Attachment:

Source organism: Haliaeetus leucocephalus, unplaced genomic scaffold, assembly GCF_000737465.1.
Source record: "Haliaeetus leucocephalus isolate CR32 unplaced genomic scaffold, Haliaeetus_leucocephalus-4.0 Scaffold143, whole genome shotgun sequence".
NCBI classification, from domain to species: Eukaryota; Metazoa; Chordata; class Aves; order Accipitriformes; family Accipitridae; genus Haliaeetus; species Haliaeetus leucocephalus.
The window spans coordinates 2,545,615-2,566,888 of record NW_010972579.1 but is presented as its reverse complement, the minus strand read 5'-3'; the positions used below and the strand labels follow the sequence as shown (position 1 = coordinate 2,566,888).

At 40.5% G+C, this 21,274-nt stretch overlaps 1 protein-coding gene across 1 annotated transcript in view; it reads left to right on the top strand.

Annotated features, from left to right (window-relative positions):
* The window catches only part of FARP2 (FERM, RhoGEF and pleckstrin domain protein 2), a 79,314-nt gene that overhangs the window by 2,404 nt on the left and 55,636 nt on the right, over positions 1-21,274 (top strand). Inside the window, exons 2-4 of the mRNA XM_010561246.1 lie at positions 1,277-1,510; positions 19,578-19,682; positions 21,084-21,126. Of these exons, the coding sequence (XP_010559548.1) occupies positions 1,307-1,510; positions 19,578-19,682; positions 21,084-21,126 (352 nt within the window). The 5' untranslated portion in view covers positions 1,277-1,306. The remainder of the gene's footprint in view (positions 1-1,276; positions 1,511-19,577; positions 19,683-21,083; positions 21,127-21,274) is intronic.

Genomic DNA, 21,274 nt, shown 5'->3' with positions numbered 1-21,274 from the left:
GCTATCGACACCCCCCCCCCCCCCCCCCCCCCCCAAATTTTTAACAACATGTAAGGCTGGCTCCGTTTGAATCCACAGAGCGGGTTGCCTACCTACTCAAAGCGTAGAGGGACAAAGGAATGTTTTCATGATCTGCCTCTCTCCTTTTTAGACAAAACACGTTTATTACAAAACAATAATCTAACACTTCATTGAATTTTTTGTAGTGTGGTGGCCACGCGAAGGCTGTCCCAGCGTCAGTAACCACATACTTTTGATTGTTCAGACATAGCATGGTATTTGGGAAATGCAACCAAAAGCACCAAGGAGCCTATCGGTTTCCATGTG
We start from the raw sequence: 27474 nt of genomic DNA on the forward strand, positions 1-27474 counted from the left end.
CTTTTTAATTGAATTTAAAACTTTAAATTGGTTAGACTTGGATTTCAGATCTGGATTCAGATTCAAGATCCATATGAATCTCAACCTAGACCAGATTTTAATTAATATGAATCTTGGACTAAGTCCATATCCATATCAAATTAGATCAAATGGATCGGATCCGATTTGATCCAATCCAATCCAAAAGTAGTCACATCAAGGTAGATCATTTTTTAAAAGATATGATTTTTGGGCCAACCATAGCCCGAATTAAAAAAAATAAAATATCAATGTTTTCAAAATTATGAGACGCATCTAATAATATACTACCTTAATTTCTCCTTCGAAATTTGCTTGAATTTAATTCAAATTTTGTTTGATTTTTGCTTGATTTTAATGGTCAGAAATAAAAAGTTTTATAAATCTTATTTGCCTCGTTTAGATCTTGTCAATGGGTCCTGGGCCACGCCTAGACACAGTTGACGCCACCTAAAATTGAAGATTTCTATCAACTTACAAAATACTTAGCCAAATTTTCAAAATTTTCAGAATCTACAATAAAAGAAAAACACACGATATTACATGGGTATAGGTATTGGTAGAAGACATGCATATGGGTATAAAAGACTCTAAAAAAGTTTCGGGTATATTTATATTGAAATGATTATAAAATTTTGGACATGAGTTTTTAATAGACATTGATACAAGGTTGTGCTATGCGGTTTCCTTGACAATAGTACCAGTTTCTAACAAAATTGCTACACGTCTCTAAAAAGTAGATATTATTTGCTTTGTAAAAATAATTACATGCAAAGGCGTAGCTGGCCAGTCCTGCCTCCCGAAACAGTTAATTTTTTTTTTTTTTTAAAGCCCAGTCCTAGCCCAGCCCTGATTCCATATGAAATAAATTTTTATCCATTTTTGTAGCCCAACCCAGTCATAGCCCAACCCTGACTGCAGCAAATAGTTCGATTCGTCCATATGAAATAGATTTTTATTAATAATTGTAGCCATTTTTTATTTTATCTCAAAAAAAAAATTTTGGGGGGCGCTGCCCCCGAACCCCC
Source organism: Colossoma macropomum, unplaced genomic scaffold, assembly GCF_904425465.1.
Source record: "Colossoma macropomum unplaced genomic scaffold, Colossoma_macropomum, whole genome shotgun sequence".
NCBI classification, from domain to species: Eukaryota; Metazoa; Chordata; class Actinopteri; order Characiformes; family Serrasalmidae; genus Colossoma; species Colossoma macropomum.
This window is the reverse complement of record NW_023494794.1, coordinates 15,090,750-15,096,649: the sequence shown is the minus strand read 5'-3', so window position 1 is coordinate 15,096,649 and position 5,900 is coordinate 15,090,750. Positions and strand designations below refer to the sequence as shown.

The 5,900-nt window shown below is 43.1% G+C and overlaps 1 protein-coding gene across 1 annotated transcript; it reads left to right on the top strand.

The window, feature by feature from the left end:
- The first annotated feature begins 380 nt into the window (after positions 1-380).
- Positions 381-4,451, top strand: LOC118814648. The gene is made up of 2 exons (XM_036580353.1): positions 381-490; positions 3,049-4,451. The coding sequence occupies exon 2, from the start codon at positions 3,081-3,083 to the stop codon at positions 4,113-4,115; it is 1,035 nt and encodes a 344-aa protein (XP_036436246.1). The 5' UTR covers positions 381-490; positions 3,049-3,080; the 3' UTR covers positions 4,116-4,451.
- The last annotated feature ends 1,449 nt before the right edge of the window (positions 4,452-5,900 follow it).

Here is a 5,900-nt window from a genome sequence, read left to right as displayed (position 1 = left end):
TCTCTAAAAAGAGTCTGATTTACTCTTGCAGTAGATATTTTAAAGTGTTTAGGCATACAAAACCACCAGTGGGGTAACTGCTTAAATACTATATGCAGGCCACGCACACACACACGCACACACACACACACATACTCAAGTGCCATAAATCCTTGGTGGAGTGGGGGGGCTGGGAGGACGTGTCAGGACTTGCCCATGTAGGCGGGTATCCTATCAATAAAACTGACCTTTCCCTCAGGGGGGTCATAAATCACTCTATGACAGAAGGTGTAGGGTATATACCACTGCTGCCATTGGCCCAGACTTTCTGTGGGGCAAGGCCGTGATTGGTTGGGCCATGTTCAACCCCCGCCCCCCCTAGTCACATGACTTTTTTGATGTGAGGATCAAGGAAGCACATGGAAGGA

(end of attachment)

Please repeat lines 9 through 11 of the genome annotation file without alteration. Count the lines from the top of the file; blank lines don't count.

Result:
GCTATCGACACCCCCCCCCCCCCCCCCCCCCCCCAAATTTTTAACAACATGTAAGGCTGGCTCCGTTTGAATCCACAGAGCGGGTTGCCTACCTACTCAAAGCGTAGAGGGACAAAGGAATGTTTTCATGATCTGCCTCTCTCCTTTTTAGACAAAACACGTTTATTACAAAACAATAATCTAACACTTCATTGAATTTTTTGTAGTGTGGTGGCCACGCGAAGGCTGTCCCAGCGTCAGTAACCACATACTTTTGATTGTTCAGACATAGCATGGTATTTGGGAAATGCAACCAAAAGCACCAAGGAGCCTATCGGTTTCCATGTG
We start from the raw sequence: 27474 nt of genomic DNA on the forward strand, positions 1-27474 counted from the left end.
CTTTTTAATTGAATTTAAAACTTTAAATTGGTTAGACTTGGATTTCAGATCTGGATTCAGATTCAAGATCCATATGAATCTCAACCTAGACCAGATTTTAATTAATATGAATCTTGGACTAAGTCCATATCCATATCAAATTAGATCAAATGGATCGGATCCGATTTGATCCAATCCAATCCAAAAGTAGTCACATCAAGGTAGATCATTTTTTAAAAGATATGATTTTTGGGCCAACCATAGCCCGAATTAAAAAAAATAAAATATCAATGTTTTCAAAATTATGAGACGCATCTAATAATATACTACCTTAATTTCTCCTTCGAAATTTGCTTGAATTTAATTCAAATTTTGTTTGATTTTTGCTTGATTTTAATGGTCAGAAATAAAAAGTTTTATAAATCTTATTTGCCTCGTTTAGATCTTGTCAATGGGTCCTGGGCCACGCCTAGACACAGTTGACGCCACCTAAAATTGAAGATTTCTATCAACTTACAAAATACTTAGCCAAATTTTCAAAATTTTCAGAATCTACAATAAAAGAAAAACACACGATATTACATGGGTATAGGTATTGGTAGAAGACATGCATATGGGTATAAAAGACTCTAAAAAAGTTTCGGGTATATTTATATTGAAATGATTATAAAATTTTGGACATGAGTTTTTAATAGACATTGATACAAGGTTGTGCTATGCGGTTTCCTTGACAATAGTACCAGTTTCTAACAAAATTGCTACACGTCTCTAAAAAGTAGATATTATTTGCTTTGTAAAAATAATTACATGCAAAGGCGTAGCTGGCCAGTCCTGCCTCCCGAAACAGTTAATTTTTTTTTTTTTTTAAAGCCCAGTCCTAGCCCAGCCCTGATTCCATATGAAATAAATTTTTATCCATTTTTGTAGCCCAACCCAGTCATAGCCCAACCCTGACTGCAGCAAATAGTTCGATTCGTCCATATGAAATAGATTTTTATTAATAATTGTAGCCATTTTTTATTTTATCTCAAAAAAAAAATTTTGGGGGGCGCTGCCCCCGAACCCCC